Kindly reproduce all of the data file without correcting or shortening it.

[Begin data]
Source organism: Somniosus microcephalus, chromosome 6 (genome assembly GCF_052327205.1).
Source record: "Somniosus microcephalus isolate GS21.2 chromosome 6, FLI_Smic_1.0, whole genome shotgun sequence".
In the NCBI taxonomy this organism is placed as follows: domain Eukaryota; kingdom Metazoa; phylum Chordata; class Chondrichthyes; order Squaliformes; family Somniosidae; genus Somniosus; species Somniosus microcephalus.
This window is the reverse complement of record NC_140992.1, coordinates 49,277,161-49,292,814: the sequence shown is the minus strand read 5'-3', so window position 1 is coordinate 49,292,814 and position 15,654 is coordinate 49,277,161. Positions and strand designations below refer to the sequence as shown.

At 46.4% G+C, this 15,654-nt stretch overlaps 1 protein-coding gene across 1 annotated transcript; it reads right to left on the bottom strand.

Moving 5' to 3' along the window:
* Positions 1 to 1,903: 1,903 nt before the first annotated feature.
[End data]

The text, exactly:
Source organism: Somniosus microcephalus, chromosome 6 (genome assembly GCF_052327205.1).
Source record: "Somniosus microcephalus isolate GS21.2 chromosome 6, FLI_Smic_1.0, whole genome shotgun sequence".
In the NCBI taxonomy this organism is placed as follows: domain Eukaryota; kingdom Metazoa; phylum Chordata; class Chondrichthyes; order Squaliformes; family Somniosidae; genus Somniosus; species Somniosus microcephalus.
This window is the reverse complement of record NC_140992.1, coordinates 49,277,161-49,292,814: the sequence shown is the minus strand read 5'-3', so window position 1 is coordinate 49,292,814 and position 15,654 is coordinate 49,277,161. Positions and strand designations below refer to the sequence as shown.

At 46.4% G+C, this 15,654-nt stretch overlaps 1 protein-coding gene across 1 annotated transcript; it reads right to left on the bottom strand.

Moving 5' to 3' along the window:
* Positions 1 to 1,903: 1,903 nt before the first annotated feature.